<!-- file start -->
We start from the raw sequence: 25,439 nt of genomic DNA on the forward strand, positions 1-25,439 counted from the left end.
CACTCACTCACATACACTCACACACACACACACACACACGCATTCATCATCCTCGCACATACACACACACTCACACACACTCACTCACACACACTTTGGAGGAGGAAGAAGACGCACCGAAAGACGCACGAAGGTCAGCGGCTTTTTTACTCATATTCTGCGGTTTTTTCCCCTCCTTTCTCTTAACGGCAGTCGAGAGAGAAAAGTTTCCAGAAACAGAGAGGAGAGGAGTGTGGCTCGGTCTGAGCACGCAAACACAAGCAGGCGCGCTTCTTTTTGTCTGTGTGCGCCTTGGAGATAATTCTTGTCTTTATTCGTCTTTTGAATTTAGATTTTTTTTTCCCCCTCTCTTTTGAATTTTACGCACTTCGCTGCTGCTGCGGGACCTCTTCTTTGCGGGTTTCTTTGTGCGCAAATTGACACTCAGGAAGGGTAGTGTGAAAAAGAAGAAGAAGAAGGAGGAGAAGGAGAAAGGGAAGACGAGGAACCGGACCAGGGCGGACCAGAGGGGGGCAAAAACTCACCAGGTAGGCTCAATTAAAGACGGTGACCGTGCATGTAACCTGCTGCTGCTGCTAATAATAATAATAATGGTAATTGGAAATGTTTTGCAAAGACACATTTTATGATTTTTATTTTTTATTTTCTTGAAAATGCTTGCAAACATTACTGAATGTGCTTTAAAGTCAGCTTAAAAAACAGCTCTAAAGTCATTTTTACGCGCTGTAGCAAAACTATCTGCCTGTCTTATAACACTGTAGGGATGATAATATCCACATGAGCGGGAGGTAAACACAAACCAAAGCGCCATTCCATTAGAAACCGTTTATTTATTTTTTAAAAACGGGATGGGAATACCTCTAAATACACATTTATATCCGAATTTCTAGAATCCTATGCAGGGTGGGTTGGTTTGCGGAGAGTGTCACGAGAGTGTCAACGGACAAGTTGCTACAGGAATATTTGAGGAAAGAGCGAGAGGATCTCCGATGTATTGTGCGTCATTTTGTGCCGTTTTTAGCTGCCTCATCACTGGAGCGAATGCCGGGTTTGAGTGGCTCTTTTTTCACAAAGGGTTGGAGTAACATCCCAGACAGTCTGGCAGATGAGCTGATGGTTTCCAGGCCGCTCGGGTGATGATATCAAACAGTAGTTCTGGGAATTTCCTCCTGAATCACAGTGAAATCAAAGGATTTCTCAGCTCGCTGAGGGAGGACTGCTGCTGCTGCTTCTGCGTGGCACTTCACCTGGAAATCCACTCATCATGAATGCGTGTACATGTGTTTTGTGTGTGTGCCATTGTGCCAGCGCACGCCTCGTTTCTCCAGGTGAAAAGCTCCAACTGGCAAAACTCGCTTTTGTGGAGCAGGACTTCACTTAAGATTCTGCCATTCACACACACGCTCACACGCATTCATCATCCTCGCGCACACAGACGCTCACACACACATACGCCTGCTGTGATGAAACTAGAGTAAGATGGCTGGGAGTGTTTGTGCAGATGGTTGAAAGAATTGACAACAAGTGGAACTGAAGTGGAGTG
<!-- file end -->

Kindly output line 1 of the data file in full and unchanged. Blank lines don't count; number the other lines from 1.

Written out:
We start from the raw sequence: 25,439 nt of genomic DNA on the forward strand, positions 1-25,439 counted from the left end.